Prudential claims that Continental Casualty is inapplicable because that decision interpreted a different pollution exclusion clause. In contrast, Prudential argues, the clause in this case refers more broadly to the discharge of pollutants at or from the premises owned by the insured. See Oates v. State of New York, 157 Misc.2d 618, 597 N.Y.S.2d 550, 553 (Ct.Cl. 1993) (injuries suffered by child due to insured's negligent failure to remove lead paint from apartment falls within pollution exclusion clause; court notes that "only reasonable interpretation [of clause] is that it `is just what it purports to be — absolute'") (citations omitted). We reject this argument.
Although the Court of Appeals in Continental Casualty did base its decision in part on the ambiguous term "atmosphere," it also clearly relied on the general purpose of the pollution exclusion clause. Moreover, in its discussion of this purpose, the Court of Appeals relied on two decisions construing pollution exclusion clauses nearly identical to the clause in the case at bar. See West Am. Ins. Co. v. Tufco Flooring East, Inc., 104 N.C. App. 312, 409 S.E.2d 692, 699 (1991) (court concludes that change in language of pollution exclusion clause was not intended "to expand the scope of the clause to non-environmental damage" and that "a discharge into the environment is necessary for the clause to be applicable"); Atlantic Mut. Ins. Co. v. McFadden, 413 Mass. 90, 595 N.E.2d 762, 764 (1992) ("We conclude that an insured could reasonably have understood the provision at issue to exclude coverage for injury caused by certain forms of industrial pollution, but not coverage for injury allegedly caused by the presence of leaded materials in a private residence.").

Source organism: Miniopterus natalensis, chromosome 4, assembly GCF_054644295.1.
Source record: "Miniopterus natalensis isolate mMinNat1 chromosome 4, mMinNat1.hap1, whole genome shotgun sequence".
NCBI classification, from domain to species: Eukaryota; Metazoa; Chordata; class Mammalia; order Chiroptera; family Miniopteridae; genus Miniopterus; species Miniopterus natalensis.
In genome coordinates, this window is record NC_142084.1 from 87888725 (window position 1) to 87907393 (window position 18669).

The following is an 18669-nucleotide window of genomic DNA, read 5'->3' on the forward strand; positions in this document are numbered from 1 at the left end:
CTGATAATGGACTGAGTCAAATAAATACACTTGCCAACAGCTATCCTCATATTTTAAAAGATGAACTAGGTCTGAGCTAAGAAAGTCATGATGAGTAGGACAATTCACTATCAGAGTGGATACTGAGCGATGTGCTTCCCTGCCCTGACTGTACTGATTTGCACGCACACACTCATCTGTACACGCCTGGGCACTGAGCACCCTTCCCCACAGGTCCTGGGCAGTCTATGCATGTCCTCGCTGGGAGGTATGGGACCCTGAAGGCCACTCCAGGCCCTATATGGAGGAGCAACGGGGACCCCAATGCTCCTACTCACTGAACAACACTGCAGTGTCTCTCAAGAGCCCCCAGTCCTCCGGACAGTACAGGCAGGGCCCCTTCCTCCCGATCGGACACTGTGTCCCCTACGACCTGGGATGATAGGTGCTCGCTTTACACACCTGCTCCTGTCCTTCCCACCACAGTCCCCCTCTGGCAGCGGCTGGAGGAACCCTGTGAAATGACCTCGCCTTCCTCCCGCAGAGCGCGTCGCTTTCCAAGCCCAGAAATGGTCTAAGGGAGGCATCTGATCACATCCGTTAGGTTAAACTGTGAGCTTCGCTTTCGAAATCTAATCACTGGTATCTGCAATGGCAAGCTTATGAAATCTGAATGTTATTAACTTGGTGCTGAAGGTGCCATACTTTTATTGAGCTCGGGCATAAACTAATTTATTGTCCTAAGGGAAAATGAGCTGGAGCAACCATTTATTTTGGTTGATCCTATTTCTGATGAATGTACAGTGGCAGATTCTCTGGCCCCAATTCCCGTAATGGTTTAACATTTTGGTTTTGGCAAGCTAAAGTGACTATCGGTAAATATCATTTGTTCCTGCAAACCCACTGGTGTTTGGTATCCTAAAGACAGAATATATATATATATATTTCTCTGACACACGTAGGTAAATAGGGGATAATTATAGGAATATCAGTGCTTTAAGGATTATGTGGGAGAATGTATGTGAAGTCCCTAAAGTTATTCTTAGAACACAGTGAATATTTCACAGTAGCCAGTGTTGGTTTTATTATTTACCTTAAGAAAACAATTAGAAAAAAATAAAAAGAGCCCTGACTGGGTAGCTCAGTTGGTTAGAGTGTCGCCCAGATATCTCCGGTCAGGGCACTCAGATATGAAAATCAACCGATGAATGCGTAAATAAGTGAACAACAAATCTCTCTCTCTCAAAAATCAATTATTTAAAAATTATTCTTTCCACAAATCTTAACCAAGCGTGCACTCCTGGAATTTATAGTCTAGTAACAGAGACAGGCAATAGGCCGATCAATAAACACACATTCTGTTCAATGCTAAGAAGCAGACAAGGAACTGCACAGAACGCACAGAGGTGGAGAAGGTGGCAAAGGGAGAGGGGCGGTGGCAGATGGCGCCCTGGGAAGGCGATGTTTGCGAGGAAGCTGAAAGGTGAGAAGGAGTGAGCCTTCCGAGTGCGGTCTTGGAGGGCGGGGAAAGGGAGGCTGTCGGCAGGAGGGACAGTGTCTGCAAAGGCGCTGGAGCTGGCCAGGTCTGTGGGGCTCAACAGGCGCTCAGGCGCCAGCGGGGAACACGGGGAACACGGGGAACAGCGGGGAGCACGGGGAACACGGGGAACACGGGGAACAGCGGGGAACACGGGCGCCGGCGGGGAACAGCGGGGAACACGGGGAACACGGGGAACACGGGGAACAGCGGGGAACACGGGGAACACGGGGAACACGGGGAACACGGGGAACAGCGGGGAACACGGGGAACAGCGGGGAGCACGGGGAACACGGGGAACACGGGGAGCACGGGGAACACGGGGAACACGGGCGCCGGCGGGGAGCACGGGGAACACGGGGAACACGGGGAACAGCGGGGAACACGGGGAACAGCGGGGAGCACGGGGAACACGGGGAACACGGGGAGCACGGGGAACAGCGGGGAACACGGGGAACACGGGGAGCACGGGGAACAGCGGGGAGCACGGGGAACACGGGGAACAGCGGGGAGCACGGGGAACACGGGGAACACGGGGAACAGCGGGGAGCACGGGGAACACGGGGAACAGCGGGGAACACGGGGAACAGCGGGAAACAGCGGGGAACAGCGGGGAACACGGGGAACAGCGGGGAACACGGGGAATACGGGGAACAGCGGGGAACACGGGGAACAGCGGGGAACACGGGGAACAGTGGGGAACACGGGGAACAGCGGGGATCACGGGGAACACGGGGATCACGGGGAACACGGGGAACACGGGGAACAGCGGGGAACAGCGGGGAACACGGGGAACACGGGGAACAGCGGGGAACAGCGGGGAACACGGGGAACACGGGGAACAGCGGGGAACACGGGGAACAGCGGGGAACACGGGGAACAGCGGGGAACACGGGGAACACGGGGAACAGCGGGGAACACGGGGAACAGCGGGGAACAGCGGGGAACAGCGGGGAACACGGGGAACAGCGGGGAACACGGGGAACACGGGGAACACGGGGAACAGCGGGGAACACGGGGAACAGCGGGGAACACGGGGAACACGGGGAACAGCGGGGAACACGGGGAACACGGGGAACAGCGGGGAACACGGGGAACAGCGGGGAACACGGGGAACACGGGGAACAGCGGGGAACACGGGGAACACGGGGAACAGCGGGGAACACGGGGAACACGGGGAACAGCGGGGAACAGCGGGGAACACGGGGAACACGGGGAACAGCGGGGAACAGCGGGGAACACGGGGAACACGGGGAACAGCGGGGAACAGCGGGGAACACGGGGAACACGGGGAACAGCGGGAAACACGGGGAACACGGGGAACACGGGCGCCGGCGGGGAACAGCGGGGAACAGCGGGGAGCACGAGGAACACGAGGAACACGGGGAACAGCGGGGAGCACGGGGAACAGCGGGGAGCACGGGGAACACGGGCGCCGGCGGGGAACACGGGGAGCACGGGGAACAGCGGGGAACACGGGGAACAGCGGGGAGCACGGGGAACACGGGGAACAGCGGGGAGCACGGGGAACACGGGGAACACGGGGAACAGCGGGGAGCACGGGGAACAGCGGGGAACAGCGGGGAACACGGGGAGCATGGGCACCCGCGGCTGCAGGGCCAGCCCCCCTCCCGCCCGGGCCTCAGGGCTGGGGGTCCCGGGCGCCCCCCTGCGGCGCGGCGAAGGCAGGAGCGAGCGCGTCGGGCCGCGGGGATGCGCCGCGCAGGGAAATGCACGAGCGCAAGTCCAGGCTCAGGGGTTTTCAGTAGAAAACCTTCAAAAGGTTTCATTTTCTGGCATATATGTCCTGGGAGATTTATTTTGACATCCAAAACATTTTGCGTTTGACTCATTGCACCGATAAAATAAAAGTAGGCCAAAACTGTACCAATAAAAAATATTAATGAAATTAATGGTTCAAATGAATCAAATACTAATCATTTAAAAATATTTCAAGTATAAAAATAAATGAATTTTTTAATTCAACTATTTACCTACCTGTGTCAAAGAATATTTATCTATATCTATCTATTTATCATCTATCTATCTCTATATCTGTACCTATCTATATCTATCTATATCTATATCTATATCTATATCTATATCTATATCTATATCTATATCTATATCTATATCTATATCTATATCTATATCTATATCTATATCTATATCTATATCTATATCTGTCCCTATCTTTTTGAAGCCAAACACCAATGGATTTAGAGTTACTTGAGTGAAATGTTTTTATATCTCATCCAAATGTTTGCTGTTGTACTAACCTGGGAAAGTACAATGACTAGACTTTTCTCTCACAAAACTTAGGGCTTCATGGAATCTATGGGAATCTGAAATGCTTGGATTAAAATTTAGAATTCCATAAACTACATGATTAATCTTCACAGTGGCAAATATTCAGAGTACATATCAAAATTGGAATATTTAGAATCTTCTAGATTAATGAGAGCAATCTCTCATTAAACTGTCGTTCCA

Prudential also argues that Continental Casualty and the cases Plaintiffs rely upon are distinguishable because the alleged damages in those cases resulted from direct contact with useful products, such as asbestos, chemicals, or lead paint, intentionally placed into areas where they caused harm. By contrast, Prudential argues, carbon monoxide is a toxic byproduct without a useful purpose that unintentionally was released into the Stoney Run Apartments. See, e.g., Schumann, 610 N.Y.S.2d at 990.
Even if several of the cases cited by Plaintiffs do involve so-called direct contact with useful products, courts have not focused on this distinction as the basis for their decisions. The issue remains whether the pollution exclusion clause unambiguously includes injuries caused by exposure to carbon monoxide within an apartment. As set forth above, a reasonable interpretation of the pollution exclusion clause is that it applies only to environmental pollution, and not to all contact with substances that can be classified as pollutants. We hold that the release of carbon monoxide into an apartment is not the type of environmental pollution contemplated by the pollution exclusion clause.